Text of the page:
Over the years, I’ve come to realize my experience wasn’t unique. Many students elect to pursue environmental and science-based careers after taking field courses. We observe this frequently at the Center for Watershed Sciences at UC Davis. Many of our students, alumni, and staff began their journeys after taking Ecogeomorphology (EcoGeo for short). The brain child of Jeff Mount and Peter Moyle, EcoGeo is an interdisciplinary idea, where upper level undergraduate students study watershed issues in multidisciplinary teams. The course culminates with an extended summer field trip to the watershed where field research is conducted. UC Davis teams have traveled to places like the Kobuc River (AK), Santa Cruz Island (CA), Grande Ronde (OR/WA), Skeena River (BC), Copper RIver (AK), and the Grand Canyon (several times). So many UC Davis students have started careers with these courses; it is one of the great and enduring legacies of the Center, and one that I would like to see multiplied in coming years.
Of course, field courses are inherently important and impactful. We also know these courses are effective at generating extraordinary learning outcomes. Elkins and Elkins (2007) demonstrated that for introductory geology information, there was significantly higher improvements in basic geoscience understanding for field course students compared to 29 other introductory geoscience courses from across the United States. Durrant (2015) showed that aside from basic intellectual gains, students of field courses themselves realized integrative learning gains had taken place while attending a field course. These results suggest field courses also work on sharpening metacognition or ‘thinking about how you think’ – considered one of the higher forms of human thought.
Finally, field courses can reset our values framework. For many young people, especially those without privilege, nature has never been fully experienced. Our society, especially in California, is increasingly urban, populated, and disconnected from nature and wilderness. We work and manage within reconciled contexts – urban parks, working landscapes, backyard ecology. These frameworks are necessary to realistically preserve and manage the ecological function we have left. Yet there is also a need to visit, study and protect the best – wild places – where the true real word is right in front of you. It is important for humans to experience these environments.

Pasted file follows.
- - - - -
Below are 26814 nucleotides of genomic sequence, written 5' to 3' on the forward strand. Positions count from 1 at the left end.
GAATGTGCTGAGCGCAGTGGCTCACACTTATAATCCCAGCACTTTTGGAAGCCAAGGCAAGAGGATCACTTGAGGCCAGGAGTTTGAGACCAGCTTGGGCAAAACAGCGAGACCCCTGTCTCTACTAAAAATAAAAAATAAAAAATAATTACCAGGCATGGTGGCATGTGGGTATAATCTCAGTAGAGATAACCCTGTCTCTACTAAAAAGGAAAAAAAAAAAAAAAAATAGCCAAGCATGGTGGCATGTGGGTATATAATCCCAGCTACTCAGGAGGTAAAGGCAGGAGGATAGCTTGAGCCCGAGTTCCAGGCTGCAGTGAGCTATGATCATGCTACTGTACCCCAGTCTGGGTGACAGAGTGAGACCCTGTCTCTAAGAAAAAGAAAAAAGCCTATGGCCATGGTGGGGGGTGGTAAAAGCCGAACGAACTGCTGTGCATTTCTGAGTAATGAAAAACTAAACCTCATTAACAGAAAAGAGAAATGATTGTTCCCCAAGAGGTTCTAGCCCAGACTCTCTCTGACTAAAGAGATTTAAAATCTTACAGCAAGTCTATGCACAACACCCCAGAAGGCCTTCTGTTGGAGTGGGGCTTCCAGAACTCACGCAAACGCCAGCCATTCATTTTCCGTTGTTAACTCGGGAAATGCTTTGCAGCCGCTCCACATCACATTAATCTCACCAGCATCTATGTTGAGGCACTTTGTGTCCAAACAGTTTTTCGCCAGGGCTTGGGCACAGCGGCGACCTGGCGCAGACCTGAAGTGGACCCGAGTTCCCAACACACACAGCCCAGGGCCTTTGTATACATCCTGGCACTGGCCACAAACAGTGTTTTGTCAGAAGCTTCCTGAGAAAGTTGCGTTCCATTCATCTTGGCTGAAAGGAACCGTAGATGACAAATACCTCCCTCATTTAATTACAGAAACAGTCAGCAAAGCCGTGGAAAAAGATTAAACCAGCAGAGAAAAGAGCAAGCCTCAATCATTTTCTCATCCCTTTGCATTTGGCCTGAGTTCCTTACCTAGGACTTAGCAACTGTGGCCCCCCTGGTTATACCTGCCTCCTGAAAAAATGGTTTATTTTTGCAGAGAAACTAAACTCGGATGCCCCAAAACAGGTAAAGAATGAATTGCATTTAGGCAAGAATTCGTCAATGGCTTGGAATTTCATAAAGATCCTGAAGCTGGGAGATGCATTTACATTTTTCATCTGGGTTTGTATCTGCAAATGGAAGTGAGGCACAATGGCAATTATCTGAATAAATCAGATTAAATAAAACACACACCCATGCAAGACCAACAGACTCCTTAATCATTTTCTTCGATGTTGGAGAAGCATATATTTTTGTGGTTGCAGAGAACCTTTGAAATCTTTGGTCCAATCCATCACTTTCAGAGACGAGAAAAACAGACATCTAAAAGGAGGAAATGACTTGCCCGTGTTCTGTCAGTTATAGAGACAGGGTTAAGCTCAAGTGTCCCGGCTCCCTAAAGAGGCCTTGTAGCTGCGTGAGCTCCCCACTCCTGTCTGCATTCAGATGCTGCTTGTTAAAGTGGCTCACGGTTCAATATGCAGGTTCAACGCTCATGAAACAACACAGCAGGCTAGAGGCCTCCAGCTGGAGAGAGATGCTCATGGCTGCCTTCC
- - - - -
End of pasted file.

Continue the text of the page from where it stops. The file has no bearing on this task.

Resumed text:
In an alarming study by Soga and Gaston (2016), we see that children especially are having decreased basic contact with nature. For example, the percentage of children who had never fished increased from ~20% in 1998 to ~50% in 2009. The percentage of children who had never climbed a mountain increased from ~50% in 1998 to ~70% in 2009. Other simple indicators of participation (climbing trees, catching bugs, birdwatching) have all declined in young people over time. This is scary – and may do us in faster than many other existential threats that we worry about!
It is rightful to ask, “How will our society be capable of protecting nature if many have never fully experienced it?” Field courses don’t solve this problem alone, but they do address the root of the problem for those who take them. Field courses also represent an opportunity to aid in diversifying the fields of natural resource management and conservation, which are notably lacking in recruitment and retention of women and people of color. For our part, we will journey on. Maybe you’ll see some of our graduates out on the river, or fighting for science-based decision-making in a meeting or public forum near you.
UC Davis Center for Watershed Sciences education webpage, https://watershed.ucdavis.edu/education/classes/
Durant, K.L. 2015. The Integrative Learning Value of Field Courses. Journal of Biological Education 49: 385-400.
Elkins, J.T., and N.M.L. Elkins. 2007. Teaching Geology in the Field: Significant Geoscience Concept Gains in Entirely Field-based Introductory Geology Courses. Journal of Geoscience Education 55: 126-132.
Soga, M., and K.J. Gaston. 2016. Extinction of experience: the loss of human-nature interactions. Frontiers in Ecology and the Environment 14: 94-101.